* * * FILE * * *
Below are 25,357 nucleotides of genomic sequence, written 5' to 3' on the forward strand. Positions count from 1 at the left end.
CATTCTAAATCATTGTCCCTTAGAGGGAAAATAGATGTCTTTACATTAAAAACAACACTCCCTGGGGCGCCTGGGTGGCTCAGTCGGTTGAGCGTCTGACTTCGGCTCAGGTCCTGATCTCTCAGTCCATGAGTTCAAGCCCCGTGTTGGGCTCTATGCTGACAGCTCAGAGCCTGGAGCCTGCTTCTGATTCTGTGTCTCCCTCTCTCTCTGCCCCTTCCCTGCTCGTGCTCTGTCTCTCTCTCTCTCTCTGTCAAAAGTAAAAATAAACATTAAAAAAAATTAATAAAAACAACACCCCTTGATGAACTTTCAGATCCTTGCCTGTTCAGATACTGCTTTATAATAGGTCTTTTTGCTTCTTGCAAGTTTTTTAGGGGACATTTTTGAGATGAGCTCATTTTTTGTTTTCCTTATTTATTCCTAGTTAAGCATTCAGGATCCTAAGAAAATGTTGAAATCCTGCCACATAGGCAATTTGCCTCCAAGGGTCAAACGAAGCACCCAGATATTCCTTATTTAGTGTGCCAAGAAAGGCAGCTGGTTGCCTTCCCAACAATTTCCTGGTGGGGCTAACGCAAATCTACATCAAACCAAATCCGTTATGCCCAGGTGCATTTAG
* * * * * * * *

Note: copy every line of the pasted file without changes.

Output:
Below are 25,357 nucleotides of genomic sequence, written 5' to 3' on the forward strand. Positions count from 1 at the left end.
CATTCTAAATCATTGTCCCTTAGAGGGAAAATAGATGTCTTTACATTAAAAACAACACTCCCTGGGGCGCCTGGGTGGCTCAGTCGGTTGAGCGTCTGACTTCGGCTCAGGTCCTGATCTCTCAGTCCATGAGTTCAAGCCCCGTGTTGGGCTCTATGCTGACAGCTCAGAGCCTGGAGCCTGCTTCTGATTCTGTGTCTCCCTCTCTCTCTGCCCCTTCCCTGCTCGTGCTCTGTCTCTCTCTCTCTCTCTGTCAAAAGTAAAAATAAACATTAAAAAAAATTAATAAAAACAACACCCCTTGATGAACTTTCAGATCCTTGCCTGTTCAGATACTGCTTTATAATAGGTCTTTTTGCTTCTTGCAAGTTTTTTAGGGGACATTTTTGAGATGAGCTCATTTTTTGTTTTCCTTATTTATTCCTAGTTAAGCATTCAGGATCCTAAGAAAATGTTGAAATCCTGCCACATAGGCAATTTGCCTCCAAGGGTCAAACGAAGCACCCAGATATTCCTTATTTAGTGTGCCAAGAAAGGCAGCTGGTTGCCTTCCCAACAATTTCCTGGTGGGGCTAACGCAAATCTACATCAAACCAAATCCGTTATGCCCAGGTGCATTTAG